Maths language can be confusing for students, especially since words such as odd have different applications in real life from the mathematical definition. It is also worthwhile ensuring that all students have a shared and accurate understanding of the mathematical terms used for a particular topic. Exploring alternate meanings of words with students and explicitly discussing how they relate to maths can be effective. Anchor charts are also useful to record students’ understanding of the definitions of relevant words and phrases as you begin a topic. You can refer to these as students work and adjust them as students’ understandings become more precise.
It is important to give students who are struggling with a particular concept or topic plenty of time to explore it in multiple ways. This might mean that you cover less ground before the end of the year with these students in favour of making sure that they have a solid understanding of the subject matter in a few areas. If students are moved on too quickly, they may miss out on developing a depth of understanding that will enable them to tackle more complex concepts in future years. Give students hands-on experience with topics whenever possible, and use a variety of supports such as graphic organisers, videos and visual representations. Also consider allowing students to demonstrate their understanding in different ways – verbally, through diagrams, through drama or re-enactments or using multimedia – and link this with more traditional representations of mathematical ideas, such as formal algorithms, when students are ready.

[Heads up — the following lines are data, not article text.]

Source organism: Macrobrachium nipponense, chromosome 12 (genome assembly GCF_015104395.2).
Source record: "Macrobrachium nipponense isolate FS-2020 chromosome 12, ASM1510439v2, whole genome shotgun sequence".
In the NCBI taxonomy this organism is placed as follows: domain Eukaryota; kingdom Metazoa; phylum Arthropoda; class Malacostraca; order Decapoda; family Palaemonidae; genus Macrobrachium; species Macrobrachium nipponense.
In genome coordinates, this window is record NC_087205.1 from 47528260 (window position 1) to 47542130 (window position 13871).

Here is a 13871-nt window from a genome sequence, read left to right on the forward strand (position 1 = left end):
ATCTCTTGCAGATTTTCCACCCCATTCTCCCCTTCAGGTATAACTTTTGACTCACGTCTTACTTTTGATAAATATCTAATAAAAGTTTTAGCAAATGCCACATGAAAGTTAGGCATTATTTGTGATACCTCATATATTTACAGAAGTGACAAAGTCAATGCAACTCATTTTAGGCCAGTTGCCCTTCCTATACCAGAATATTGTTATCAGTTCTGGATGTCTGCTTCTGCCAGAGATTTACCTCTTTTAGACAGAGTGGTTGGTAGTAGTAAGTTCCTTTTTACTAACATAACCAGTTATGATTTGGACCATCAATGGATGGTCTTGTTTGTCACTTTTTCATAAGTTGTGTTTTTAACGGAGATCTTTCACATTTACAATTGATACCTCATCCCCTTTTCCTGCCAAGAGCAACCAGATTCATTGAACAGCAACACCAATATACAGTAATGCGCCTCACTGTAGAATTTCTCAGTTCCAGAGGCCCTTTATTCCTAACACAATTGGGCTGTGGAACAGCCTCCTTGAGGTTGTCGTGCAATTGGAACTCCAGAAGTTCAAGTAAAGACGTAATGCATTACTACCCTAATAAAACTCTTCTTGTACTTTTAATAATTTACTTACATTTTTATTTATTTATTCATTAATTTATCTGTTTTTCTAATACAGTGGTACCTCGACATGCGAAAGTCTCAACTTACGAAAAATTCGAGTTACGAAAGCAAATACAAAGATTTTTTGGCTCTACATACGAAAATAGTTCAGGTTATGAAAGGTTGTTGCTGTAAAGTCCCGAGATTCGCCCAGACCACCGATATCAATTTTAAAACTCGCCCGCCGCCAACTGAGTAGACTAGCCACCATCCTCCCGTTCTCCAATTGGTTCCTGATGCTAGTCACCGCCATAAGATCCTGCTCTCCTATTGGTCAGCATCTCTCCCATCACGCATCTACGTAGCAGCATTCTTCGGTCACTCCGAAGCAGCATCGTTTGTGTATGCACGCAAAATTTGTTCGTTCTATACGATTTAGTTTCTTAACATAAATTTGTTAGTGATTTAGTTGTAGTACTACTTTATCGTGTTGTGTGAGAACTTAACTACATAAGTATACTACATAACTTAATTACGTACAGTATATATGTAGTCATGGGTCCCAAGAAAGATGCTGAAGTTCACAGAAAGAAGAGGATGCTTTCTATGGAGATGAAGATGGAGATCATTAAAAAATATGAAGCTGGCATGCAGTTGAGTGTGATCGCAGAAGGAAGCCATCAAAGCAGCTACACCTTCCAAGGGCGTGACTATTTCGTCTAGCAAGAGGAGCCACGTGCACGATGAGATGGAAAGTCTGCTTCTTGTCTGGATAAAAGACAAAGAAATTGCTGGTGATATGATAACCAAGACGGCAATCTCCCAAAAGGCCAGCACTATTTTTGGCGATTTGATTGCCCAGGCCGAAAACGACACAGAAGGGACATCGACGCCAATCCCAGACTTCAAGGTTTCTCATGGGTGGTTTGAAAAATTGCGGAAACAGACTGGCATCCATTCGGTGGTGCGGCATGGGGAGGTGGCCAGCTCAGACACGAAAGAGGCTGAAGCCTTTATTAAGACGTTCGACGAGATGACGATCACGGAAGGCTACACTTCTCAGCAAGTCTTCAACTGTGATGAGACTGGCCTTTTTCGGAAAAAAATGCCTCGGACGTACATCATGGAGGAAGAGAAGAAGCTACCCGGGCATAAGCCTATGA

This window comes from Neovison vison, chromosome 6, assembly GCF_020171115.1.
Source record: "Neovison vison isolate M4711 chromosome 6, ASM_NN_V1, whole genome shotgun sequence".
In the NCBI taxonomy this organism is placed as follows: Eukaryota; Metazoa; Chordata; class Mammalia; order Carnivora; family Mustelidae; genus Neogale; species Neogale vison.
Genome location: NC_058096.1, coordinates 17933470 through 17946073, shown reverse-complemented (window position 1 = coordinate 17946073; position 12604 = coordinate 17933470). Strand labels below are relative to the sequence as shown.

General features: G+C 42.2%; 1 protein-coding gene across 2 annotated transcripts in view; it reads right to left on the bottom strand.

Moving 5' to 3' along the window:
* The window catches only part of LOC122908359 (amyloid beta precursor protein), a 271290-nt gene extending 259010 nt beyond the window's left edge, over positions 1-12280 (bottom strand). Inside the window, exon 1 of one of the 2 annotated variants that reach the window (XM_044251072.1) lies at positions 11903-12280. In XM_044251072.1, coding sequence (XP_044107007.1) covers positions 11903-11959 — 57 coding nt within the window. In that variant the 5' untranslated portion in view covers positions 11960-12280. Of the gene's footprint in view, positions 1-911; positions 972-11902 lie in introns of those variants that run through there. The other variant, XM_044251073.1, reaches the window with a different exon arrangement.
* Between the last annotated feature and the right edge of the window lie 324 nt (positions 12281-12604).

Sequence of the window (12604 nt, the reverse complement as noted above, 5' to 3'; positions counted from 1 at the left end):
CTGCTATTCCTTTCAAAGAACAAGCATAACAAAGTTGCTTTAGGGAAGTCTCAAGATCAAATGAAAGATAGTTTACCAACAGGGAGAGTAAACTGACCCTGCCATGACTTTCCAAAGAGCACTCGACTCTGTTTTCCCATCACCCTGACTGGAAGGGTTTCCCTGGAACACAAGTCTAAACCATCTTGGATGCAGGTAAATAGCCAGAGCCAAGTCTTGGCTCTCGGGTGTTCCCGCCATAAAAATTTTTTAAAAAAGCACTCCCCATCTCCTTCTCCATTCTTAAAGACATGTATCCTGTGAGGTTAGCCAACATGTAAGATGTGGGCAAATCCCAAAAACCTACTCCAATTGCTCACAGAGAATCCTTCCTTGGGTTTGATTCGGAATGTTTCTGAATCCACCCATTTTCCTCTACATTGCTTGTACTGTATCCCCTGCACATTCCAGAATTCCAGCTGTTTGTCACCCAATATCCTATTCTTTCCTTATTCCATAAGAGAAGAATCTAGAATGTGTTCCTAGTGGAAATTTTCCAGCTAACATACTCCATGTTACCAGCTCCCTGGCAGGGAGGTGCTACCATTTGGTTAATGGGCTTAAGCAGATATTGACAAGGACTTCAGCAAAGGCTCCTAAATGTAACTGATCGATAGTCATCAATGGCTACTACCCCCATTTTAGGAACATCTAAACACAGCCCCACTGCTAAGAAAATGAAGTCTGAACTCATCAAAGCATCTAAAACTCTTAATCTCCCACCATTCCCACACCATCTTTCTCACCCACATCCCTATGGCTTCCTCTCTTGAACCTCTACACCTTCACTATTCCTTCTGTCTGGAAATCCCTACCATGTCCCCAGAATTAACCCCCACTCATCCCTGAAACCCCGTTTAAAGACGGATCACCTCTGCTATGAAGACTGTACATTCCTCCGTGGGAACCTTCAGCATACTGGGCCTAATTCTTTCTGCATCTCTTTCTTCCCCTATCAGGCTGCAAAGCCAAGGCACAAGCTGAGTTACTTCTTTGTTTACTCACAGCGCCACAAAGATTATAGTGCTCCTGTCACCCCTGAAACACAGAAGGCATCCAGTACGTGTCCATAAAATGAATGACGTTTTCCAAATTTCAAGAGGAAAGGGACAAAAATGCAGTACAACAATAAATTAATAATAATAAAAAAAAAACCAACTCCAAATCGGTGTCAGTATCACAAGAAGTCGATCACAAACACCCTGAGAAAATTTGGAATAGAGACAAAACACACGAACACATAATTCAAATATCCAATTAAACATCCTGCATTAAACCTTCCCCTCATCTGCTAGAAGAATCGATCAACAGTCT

Students may be carrying many anxieties as they settle back into ‘normal’ school life. Indeed, Kids Helpline recorded a 12 percent increase in calls over the first four months of 2020, and a report on this period asserts that many young people have been overwhelmed by the disruption of routines and the social isolation they have experienced (Nicholson, Newell & Collyer, 2020). While maths is a subject that traditionally causes angst for some children, it also holds great potential to engage and inspire students if teachers link it with real-life experiences, structure lessons so all students experience success, build in opportunities to collaborate, and approach it with a sense of fun and wonder, encouraging students to express their theories, opinions and questions as they go. This is particularly important for the most vulnerable students and those for whom remote learning was challenging for whatever reason; but in truth, all students are likely to benefit from such an approach during these extraordinary times. Schools play a vital role in helping children maintain a sense of connection, routine and normalcy during crises such as the one we find ourselves in at the moment (Cahill, Dadvand, Shlezinger, Romeri & Farelly, 2020), and perhaps against the odds, maths is one vehicle through which we can support our students’ emotional and academic development.
Cahill, H., Dadvand, B., Shlezinger, K., Romeri, K and Farelly, A. (2020) Natural disasters and pandemics: supporting student and teacher wellbeing after a crisis Melbourne: Melbourne Graduate School of Education.
Pivot. Educator perspectives on the impact of COVID-19 on teaching and learning in Australia and New Zealand [Internet]. April 2020. Available from: https://www.pivotpl.com/wp-content/uploads/2020/04/Pivot_StateofEducation_2020_White-Paper.pdf
Nicholson, S., Newell, S. & Collyer, B. (2020) Impacts of Covid-19 on children and young people who contact Kids Helpline. Sydney: yourtown & the Australian Human Rights Commission
Annie Facchinetti, Primary Educator
Annie is the Professional Practice Leader and Literacy Leader at Our Lady Help of Christians Primary School in Melbourne, a freelance education writer and editor, and author of Oxford Maths for Australian Schools and Oxford Maths Ready, a new series of F-6 Teacher Handbooks supporting maths remediation.
Learn more about Oxford Maths Ready.